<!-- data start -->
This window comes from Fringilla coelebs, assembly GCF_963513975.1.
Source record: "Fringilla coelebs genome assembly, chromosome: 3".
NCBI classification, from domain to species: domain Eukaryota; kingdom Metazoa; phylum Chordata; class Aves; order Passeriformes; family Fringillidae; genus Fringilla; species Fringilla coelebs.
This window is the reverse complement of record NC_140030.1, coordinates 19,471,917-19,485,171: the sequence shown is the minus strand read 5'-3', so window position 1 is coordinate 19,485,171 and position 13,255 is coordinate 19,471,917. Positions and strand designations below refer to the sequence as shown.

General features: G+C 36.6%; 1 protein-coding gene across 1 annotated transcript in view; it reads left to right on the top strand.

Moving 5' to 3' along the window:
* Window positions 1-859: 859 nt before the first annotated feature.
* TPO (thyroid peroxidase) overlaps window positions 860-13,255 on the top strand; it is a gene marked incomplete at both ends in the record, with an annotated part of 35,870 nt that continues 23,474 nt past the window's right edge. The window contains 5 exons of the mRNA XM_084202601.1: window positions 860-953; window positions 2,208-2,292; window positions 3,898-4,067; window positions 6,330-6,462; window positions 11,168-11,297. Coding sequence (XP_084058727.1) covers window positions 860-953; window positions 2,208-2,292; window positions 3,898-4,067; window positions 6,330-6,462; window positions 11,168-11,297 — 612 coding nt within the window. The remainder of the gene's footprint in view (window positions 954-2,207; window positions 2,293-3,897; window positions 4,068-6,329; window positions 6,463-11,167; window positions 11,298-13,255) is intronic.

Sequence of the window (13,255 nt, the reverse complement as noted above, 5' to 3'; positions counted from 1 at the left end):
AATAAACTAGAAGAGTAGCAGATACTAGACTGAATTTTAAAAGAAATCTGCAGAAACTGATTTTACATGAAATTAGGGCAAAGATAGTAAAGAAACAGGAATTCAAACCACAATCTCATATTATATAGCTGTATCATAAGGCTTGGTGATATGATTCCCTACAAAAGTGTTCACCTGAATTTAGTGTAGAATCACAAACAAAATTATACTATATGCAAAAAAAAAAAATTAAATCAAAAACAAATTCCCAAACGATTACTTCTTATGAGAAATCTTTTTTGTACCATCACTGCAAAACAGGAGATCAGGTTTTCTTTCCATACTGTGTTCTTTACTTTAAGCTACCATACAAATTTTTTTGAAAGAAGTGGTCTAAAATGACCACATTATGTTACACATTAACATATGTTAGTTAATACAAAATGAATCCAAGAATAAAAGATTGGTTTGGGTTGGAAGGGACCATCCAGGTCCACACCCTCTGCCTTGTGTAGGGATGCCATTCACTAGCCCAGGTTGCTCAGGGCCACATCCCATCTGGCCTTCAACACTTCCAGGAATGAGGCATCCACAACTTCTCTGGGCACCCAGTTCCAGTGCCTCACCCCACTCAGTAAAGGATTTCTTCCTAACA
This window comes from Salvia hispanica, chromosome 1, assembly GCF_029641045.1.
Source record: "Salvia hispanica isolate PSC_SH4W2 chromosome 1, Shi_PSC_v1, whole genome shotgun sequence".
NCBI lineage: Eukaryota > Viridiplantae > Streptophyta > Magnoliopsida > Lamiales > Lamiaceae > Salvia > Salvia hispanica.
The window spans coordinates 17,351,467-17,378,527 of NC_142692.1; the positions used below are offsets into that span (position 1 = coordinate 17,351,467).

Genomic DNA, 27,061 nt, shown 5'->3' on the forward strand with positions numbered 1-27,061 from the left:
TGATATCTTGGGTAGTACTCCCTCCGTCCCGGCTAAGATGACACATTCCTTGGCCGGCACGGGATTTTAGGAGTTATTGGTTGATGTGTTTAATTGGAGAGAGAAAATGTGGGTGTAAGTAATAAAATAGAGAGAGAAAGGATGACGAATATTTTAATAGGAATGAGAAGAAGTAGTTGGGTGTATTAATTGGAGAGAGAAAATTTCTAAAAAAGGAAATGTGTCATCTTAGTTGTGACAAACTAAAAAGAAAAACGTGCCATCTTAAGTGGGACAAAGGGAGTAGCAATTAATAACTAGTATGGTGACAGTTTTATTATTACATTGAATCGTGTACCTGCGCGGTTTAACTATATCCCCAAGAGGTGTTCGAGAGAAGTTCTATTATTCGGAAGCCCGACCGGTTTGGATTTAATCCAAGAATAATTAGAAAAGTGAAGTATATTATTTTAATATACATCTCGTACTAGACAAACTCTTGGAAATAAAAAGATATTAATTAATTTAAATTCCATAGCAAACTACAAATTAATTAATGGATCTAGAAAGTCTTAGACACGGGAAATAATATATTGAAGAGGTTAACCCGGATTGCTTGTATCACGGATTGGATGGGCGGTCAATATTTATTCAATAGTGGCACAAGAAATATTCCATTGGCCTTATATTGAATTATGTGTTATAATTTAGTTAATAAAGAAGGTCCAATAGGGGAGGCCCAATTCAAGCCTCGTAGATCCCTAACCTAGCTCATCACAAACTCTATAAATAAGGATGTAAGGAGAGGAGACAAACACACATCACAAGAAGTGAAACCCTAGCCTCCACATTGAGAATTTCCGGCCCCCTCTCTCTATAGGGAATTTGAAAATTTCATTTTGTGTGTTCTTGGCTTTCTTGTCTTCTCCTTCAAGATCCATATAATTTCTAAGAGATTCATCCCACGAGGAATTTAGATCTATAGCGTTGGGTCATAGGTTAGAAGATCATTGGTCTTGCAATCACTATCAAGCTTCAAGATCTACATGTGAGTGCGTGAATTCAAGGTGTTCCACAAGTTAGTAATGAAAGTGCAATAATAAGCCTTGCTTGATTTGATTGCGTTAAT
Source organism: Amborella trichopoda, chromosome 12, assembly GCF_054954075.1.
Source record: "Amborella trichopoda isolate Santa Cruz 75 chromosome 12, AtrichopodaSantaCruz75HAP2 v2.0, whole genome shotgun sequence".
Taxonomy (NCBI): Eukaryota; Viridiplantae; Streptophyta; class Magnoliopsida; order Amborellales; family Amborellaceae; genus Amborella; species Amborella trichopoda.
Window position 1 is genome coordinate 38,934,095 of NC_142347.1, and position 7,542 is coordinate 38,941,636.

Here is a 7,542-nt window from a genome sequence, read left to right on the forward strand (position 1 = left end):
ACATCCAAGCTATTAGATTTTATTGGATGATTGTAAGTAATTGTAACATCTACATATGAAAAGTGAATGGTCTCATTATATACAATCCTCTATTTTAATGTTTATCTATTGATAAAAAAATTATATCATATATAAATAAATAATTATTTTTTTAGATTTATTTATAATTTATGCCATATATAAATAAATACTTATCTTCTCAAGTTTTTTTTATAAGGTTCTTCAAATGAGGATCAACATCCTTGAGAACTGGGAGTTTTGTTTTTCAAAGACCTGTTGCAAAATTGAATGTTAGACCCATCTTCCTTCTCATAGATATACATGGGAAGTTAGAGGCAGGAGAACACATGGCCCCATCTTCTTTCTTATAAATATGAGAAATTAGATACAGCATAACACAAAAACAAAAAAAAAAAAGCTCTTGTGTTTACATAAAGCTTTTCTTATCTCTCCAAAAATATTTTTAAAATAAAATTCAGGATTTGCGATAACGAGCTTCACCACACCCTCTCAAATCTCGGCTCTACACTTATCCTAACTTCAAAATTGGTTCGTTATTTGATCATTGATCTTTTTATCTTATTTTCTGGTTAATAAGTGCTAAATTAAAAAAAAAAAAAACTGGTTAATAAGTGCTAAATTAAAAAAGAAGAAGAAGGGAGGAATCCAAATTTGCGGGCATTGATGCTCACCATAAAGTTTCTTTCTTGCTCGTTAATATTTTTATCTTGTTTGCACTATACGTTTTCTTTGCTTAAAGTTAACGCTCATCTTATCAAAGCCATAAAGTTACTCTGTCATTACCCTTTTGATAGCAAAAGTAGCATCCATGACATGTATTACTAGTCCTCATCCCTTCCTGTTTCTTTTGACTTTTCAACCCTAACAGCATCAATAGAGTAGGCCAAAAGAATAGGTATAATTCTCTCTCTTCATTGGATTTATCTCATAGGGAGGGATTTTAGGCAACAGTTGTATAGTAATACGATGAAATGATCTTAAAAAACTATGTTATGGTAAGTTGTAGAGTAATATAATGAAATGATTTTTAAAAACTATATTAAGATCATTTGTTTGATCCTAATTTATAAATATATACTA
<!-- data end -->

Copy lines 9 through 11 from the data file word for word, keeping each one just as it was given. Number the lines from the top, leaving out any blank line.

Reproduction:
Sequence of the window (13,255 nt, the reverse complement as noted above, 5' to 3'; positions counted from 1 at the left end):
AATAAACTAGAAGAGTAGCAGATACTAGACTGAATTTTAAAAGAAATCTGCAGAAACTGATTTTACATGAAATTAGGGCAAAGATAGTAAAGAAACAGGAATTCAAACCACAATCTCATATTATATAGCTGTATCATAAGGCTTGGTGATATGATTCCCTACAAAAGTGTTCACCTGAATTTAGTGTAGAATCACAAACAAAATTATACTATATGCAAAAAAAAAAAATTAAATCAAAAACAAATTCCCAAACGATTACTTCTTATGAGAAATCTTTTTTGTACCATCACTGCAAAACAGGAGATCAGGTTTTCTTTCCATACTGTGTTCTTTACTTTAAGCTACCATACAAATTTTTTTGAAAGAAGTGGTCTAAAATGACCACATTATGTTACACATTAACATATGTTAGTTAATACAAAATGAATCCAAGAATAAAAGATTGGTTTGGGTTGGAAGGGACCATCCAGGTCCACACCCTCTGCCTTGTGTAGGGATGCCATTCACTAGCCCAGGTTGCTCAGGGCCACATCCCATCTGGCCTTCAACACTTCCAGGAATGAGGCATCCACAACTTCTCTGGGCACCCAGTTCCAGTGCCTCACCCCACTCAGTAAAGGATTTCTTCCTAACA
This window comes from Salvia hispanica, chromosome 1, assembly GCF_029641045.1.